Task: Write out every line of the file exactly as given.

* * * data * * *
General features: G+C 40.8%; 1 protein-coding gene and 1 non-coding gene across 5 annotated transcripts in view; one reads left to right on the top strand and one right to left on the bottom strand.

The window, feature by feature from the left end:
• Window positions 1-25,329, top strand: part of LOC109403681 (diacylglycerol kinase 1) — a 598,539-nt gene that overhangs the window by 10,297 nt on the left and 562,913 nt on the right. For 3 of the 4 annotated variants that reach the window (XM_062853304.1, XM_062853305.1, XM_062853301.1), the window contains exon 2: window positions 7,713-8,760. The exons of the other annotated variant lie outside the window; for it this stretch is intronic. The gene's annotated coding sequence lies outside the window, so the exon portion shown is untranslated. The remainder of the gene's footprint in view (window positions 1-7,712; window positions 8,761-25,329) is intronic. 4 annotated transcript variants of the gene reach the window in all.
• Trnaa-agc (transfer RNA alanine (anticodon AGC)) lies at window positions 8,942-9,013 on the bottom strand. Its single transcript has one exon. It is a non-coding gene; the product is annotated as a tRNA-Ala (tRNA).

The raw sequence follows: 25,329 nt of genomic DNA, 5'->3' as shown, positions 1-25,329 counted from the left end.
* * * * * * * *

General features: G+C 40.8%; 1 protein-coding gene and 1 non-coding gene across 5 annotated transcripts in view; one reads left to right on the top strand and one right to left on the bottom strand.

The window, feature by feature from the left end:
• Window positions 1-25,329, top strand: part of LOC109403681 (diacylglycerol kinase 1) — a 598,539-nt gene that overhangs the window by 10,297 nt on the left and 562,913 nt on the right. For 3 of the 4 annotated variants that reach the window (XM_062853304.1, XM_062853305.1, XM_062853301.1), the window contains exon 2: window positions 7,713-8,760. The exons of the other annotated variant lie outside the window; for it this stretch is intronic. The gene's annotated coding sequence lies outside the window, so the exon portion shown is untranslated. The remainder of the gene's footprint in view (window positions 1-7,712; window positions 8,761-25,329) is intronic. 4 annotated transcript variants of the gene reach the window in all.
• Trnaa-agc (transfer RNA alanine (anticodon AGC)) lies at window positions 8,942-9,013 on the bottom strand. Its single transcript has one exon. It is a non-coding gene; the product is annotated as a tRNA-Ala (tRNA).

The raw sequence follows: 25,329 nt of genomic DNA, 5'->3' as shown, positions 1-25,329 counted from the left end.